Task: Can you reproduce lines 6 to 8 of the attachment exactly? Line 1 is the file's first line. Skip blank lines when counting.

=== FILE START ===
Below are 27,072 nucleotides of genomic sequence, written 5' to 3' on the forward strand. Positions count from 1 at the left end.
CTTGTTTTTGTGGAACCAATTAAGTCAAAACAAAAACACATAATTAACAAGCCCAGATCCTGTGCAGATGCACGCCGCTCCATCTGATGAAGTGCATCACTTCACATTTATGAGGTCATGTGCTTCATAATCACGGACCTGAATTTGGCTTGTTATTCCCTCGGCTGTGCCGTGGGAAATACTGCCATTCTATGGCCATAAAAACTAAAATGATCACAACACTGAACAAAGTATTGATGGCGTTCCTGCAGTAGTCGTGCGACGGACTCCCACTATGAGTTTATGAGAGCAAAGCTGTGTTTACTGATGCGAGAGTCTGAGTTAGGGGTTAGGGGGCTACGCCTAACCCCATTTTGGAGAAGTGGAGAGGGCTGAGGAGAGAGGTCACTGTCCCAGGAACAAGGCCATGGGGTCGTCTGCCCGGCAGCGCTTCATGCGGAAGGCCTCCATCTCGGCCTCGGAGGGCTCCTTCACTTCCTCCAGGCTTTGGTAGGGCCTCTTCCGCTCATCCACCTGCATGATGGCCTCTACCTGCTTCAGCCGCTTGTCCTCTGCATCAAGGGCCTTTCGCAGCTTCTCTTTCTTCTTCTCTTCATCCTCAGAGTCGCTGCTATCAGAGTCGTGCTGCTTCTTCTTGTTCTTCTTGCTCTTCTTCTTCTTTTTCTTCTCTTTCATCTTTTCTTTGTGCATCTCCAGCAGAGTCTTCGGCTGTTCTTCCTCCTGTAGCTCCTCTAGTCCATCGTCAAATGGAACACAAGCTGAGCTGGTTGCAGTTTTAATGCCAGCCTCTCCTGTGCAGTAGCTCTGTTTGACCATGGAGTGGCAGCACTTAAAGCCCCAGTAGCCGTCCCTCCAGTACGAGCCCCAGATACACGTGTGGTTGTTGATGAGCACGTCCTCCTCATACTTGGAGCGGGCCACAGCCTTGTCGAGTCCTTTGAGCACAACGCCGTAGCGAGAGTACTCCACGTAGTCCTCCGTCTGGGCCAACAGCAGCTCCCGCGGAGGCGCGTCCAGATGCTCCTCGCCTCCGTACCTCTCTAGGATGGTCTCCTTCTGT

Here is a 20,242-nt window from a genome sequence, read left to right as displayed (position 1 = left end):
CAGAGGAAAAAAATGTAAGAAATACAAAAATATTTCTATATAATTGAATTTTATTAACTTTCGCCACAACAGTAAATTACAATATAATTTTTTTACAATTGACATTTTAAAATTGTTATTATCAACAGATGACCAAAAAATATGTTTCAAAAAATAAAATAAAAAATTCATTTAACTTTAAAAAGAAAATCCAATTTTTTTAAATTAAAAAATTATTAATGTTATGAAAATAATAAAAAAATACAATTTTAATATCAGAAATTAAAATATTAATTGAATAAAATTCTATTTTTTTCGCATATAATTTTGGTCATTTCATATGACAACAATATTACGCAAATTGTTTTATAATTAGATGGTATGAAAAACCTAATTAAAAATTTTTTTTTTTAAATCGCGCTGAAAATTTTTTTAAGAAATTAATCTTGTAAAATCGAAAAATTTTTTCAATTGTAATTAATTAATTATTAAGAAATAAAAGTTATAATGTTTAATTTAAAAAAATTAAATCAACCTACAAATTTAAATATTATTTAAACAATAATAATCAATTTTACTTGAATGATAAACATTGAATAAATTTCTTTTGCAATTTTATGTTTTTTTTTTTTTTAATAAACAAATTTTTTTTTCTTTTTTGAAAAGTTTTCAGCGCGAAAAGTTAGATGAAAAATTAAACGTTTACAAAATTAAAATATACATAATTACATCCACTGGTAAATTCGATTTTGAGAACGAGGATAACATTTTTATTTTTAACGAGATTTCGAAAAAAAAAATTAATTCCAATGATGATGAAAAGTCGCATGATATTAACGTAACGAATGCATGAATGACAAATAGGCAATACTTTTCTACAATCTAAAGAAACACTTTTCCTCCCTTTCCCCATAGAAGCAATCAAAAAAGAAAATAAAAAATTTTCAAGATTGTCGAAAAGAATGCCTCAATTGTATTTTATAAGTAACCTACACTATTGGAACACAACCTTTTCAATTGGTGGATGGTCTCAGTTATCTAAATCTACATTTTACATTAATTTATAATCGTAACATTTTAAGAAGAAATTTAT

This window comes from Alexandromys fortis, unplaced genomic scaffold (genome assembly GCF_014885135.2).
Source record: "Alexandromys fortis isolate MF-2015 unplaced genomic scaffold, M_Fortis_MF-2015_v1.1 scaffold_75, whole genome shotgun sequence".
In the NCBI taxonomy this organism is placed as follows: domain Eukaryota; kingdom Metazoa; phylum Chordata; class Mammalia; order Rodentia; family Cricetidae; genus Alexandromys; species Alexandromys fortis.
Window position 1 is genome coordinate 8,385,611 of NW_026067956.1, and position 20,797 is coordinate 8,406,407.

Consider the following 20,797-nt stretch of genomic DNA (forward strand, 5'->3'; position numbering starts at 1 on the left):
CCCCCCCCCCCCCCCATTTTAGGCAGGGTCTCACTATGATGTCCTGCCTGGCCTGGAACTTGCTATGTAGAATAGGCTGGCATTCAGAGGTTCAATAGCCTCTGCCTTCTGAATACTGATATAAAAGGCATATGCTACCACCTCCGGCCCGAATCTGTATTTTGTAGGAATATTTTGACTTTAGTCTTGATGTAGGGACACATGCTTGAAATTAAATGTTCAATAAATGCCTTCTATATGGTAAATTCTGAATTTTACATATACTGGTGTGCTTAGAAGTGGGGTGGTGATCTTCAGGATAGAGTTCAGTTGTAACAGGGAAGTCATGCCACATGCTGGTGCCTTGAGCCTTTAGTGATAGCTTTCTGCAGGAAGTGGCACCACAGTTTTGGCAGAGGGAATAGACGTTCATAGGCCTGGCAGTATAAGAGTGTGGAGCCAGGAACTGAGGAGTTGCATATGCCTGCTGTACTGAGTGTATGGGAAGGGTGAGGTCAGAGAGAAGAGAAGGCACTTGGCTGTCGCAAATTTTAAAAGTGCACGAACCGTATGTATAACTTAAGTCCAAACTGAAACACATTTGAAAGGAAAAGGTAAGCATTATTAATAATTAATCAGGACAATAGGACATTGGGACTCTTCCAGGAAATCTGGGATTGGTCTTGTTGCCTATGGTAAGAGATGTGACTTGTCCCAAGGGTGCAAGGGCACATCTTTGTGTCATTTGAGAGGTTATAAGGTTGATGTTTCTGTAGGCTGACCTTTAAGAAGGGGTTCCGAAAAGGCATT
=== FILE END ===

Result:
Source record: "Alexandromys fortis isolate MF-2015 unplaced genomic scaffold, M_Fortis_MF-2015_v1.1 scaffold_75, whole genome shotgun sequence".
In the NCBI taxonomy this organism is placed as follows: domain Eukaryota; kingdom Metazoa; phylum Chordata; class Mammalia; order Rodentia; family Cricetidae; genus Alexandromys; species Alexandromys fortis.
Window position 1 is genome coordinate 8,385,611 of NW_026067956.1, and position 20,797 is coordinate 8,406,407.